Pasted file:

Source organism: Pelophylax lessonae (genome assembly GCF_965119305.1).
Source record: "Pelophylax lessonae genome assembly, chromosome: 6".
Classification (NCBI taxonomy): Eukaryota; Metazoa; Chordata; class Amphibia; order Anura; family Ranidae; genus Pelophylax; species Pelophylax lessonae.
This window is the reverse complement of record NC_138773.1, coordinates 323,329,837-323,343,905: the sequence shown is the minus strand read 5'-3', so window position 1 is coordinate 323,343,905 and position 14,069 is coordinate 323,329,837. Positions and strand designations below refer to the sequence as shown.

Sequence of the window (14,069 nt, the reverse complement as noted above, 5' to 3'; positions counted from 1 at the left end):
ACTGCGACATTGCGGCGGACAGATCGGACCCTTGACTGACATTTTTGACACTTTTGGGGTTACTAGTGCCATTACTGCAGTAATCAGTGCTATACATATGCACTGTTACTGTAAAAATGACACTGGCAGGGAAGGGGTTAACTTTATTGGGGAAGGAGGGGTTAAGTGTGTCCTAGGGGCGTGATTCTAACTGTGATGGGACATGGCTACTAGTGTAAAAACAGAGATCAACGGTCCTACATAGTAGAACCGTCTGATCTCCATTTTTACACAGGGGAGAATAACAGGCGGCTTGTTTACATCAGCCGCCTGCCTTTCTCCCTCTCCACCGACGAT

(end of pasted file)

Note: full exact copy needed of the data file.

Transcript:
Source organism: Pelophylax lessonae (genome assembly GCF_965119305.1).
Source record: "Pelophylax lessonae genome assembly, chromosome: 6".
Classification (NCBI taxonomy): Eukaryota; Metazoa; Chordata; class Amphibia; order Anura; family Ranidae; genus Pelophylax; species Pelophylax lessonae.
This window is the reverse complement of record NC_138773.1, coordinates 323,329,837-323,343,905: the sequence shown is the minus strand read 5'-3', so window position 1 is coordinate 323,343,905 and position 14,069 is coordinate 323,329,837. Positions and strand designations below refer to the sequence as shown.

Sequence of the window (14,069 nt, the reverse complement as noted above, 5' to 3'; positions counted from 1 at the left end):
ACTGCGACATTGCGGCGGACAGATCGGACCCTTGACTGACATTTTTGACACTTTTGGGGTTACTAGTGCCATTACTGCAGTAATCAGTGCTATACATATGCACTGTTACTGTAAAAATGACACTGGCAGGGAAGGGGTTAACTTTATTGGGGAAGGAGGGGTTAAGTGTGTCCTAGGGGCGTGATTCTAACTGTGATGGGACATGGCTACTAGTGTAAAAACAGAGATCAACGGTCCTACATAGTAGAACCGTCTGATCTCCATTTTTACACAGGGGAGAATAACAGGCGGCTTGTTTACATCAGCCGCCTGCCTTTCTCCCTCTCCACCGACGAT